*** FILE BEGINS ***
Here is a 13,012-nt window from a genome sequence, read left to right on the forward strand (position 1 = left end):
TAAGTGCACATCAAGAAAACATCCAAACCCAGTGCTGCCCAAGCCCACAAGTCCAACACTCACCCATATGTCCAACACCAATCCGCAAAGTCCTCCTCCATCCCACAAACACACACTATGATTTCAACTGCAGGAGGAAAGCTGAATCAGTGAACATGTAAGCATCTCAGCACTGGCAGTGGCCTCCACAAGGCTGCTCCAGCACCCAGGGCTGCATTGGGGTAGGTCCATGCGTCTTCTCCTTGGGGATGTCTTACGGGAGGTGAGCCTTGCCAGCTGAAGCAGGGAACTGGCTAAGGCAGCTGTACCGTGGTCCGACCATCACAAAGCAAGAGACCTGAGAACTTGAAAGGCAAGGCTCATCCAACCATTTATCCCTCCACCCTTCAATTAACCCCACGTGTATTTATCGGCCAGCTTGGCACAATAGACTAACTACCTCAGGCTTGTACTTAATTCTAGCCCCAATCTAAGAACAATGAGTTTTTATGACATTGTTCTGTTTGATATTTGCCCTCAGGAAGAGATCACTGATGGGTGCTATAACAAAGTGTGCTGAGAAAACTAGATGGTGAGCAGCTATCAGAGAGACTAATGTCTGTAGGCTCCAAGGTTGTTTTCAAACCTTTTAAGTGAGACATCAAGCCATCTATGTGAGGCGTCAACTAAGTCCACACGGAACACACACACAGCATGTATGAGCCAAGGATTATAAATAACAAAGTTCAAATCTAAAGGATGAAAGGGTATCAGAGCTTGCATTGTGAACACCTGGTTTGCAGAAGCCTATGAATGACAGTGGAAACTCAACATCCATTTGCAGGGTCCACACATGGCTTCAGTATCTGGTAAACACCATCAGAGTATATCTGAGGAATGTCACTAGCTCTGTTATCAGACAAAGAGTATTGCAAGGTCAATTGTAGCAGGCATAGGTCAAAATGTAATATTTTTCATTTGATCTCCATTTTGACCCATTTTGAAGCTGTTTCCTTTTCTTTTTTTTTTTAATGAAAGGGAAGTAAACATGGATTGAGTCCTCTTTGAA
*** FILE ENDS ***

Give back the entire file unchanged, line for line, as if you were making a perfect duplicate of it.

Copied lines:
Here is a 13,012-nt window from a genome sequence, read left to right on the forward strand (position 1 = left end):
TAAGTGCACATCAAGAAAACATCCAAACCCAGTGCTGCCCAAGCCCACAAGTCCAACACTCACCCATATGTCCAACACCAATCCGCAAAGTCCTCCTCCATCCCACAAACACACACTATGATTTCAACTGCAGGAGGAAAGCTGAATCAGTGAACATGTAAGCATCTCAGCACTGGCAGTGGCCTCCACAAGGCTGCTCCAGCACCCAGGGCTGCATTGGGGTAGGTCCATGCGTCTTCTCCTTGGGGATGTCTTACGGGAGGTGAGCCTTGCCAGCTGAAGCAGGGAACTGGCTAAGGCAGCTGTACCGTGGTCCGACCATCACAAAGCAAGAGACCTGAGAACTTGAAAGGCAAGGCTCATCCAACCATTTATCCCTCCACCCTTCAATTAACCCCACGTGTATTTATCGGCCAGCTTGGCACAATAGACTAACTACCTCAGGCTTGTACTTAATTCTAGCCCCAATCTAAGAACAATGAGTTTTTATGACATTGTTCTGTTTGATATTTGCCCTCAGGAAGAGATCACTGATGGGTGCTATAACAAAGTGTGCTGAGAAAACTAGATGGTGAGCAGCTATCAGAGAGACTAATGTCTGTAGGCTCCAAGGTTGTTTTCAAACCTTTTAAGTGAGACATCAAGCCATCTATGTGAGGCGTCAACTAAGTCCACACGGAACACACACACAGCATGTATGAGCCAAGGATTATAAATAACAAAGTTCAAATCTAAAGGATGAAAGGGTATCAGAGCTTGCATTGTGAACACCTGGTTTGCAGAAGCCTATGAATGACAGTGGAAACTCAACATCCATTTGCAGGGTCCACACATGGCTTCAGTATCTGGTAAACACCATCAGAGTATATCTGAGGAATGTCACTAGCTCTGTTATCAGACAAAGAGTATTGCAAGGTCAATTGTAGCAGGCATAGGTCAAAATGTAATATTTTTCATTTGATCTCCATTTTGACCCATTTTGAAGCTGTTTCCTTTTCTTTTTTTTTTTAATGAAAGGGAAGTAAACATGGATTGAGTCCTCTTTGAA